Several of the attorneys we have met are solving these valuation issues by putting a provision in the Buy/Sell agreement that a qualified independent business appraiser shall be hired by the respective parties to determine value. A provision in the Buy/Sell agreement can set out a procedure wherein the parties agree to hire an independent qualified business appraiser having specified appraisal qualifications. The following language is for concept only and should be rewritten by counsel to insure compliance with applicable laws and procedures, as well as the intent of the Partners/Shareholders.


Upon the occurrence of an event requiring a determination of value under this Agreement, the Partners/Shareholders agree to engaged an independent business appraiser to provide an opinion of the value utilizing standards of value specified herein on a (minority interest) (controlling interest) (enterprise) basis as of the date specified in the agreement. In preparing its valuation opinion, the appraiser will be provided with such access to the books and records of the Company and its management as is customary in appraisals of this type in the course of due diligence procedures. The valuation conclusion of the appraiser will be binding upon the Partners/Shareholders individually, as well as upon their estates and beneficiaries, and the Company (if it is a party to the Agreement).

Said appraiser must be acceptable to all parties concerned and have senior designations from one
or more major national business appraisal organizations, such as the American Society of Appraisers and the Institute of Business Appraisers). The normal and customary fees and expenses for an appraisal shall be split equally between the involved parties.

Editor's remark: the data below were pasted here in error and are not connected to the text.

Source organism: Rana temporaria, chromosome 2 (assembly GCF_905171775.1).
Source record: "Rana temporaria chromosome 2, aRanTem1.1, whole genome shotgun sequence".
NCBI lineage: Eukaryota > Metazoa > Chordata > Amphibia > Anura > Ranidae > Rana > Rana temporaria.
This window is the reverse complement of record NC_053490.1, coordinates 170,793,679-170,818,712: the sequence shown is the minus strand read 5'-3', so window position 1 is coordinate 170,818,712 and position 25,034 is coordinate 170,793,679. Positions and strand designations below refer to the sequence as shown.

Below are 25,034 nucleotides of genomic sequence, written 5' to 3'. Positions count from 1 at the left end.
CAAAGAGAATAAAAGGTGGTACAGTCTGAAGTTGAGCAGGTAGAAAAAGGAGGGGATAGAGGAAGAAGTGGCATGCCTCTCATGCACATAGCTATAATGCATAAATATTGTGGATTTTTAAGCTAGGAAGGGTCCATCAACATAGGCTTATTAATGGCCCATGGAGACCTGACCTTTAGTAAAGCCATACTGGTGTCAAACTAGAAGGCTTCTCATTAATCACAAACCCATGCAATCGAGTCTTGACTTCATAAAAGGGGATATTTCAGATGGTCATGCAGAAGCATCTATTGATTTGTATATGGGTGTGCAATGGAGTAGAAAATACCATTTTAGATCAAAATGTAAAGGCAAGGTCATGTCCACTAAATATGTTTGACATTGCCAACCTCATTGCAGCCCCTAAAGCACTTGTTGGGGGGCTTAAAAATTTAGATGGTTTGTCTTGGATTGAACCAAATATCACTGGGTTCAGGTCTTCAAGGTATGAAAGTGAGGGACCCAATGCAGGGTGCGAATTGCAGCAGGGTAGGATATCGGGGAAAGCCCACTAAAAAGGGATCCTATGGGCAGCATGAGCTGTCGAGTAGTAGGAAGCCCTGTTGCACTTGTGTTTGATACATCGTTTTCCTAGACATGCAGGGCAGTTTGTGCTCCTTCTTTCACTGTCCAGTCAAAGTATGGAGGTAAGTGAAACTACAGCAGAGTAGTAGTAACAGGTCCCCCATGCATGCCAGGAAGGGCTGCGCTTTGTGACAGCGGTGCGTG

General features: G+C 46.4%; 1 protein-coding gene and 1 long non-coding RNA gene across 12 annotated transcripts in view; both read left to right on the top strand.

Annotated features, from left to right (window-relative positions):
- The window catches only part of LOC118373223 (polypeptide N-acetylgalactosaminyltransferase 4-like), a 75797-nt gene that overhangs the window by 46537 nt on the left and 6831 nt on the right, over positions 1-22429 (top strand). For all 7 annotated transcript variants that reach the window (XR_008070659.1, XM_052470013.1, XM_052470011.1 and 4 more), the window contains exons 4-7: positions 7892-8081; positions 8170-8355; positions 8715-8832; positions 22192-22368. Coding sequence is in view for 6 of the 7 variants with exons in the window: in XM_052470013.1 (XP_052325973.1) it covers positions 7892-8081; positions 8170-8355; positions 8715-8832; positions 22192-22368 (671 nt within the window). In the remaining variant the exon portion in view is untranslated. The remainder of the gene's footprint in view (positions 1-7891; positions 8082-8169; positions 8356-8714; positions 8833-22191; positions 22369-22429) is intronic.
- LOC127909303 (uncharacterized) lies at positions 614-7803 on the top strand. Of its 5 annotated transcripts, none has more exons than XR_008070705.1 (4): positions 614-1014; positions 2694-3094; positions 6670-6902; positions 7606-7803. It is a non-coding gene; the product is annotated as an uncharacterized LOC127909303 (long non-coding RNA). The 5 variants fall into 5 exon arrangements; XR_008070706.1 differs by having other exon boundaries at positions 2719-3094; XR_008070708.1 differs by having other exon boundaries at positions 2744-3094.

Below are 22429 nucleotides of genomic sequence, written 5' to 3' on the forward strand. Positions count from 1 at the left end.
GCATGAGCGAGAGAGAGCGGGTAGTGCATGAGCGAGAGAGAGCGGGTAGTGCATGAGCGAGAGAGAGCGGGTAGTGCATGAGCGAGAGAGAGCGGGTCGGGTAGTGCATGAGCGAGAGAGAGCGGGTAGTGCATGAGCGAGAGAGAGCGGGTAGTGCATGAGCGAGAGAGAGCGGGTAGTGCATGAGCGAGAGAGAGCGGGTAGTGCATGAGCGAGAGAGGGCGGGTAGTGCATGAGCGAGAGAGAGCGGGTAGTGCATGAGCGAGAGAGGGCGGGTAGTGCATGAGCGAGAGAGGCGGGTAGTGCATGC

It has been our experience that the procedures stated above are far less expensive and results in less litigation than most other procedures for determining value. When the need arises, contact a business appraiser who meets the above criteria.

Jeff Jones is nationally recognized as an experienced business appraiser and business broker and has earned senior level professional designations from national associations representing the appraisal and brokerage industry. He is President of Advanced Business Brokers, Inc., and President of Certified Appraisers, Inc. Both companies are headquartered in Houston, Texas.

Jeff has written many articles on the subject of appraising and selling businesses. He is the co-editor of the “Handbook of Business Valuation” and “Merger and Acquisition Handbook for Small and Midsize Companies” both published by John Wiley & Sons.

As a consultant with SCORE, the Small Business Administration’s consulting arm, he conducts seminars and provides consulting services for new and experienced entrepreneurs.

Jeff holds a Masters Degree from Pepperdine University. He is a designated member of the American Society of Appraisers (ASA); the Institute of Business Appraisers (CBA); Texas Association of Business Brokers (BCB); and the International Business Brokers Association (CBI).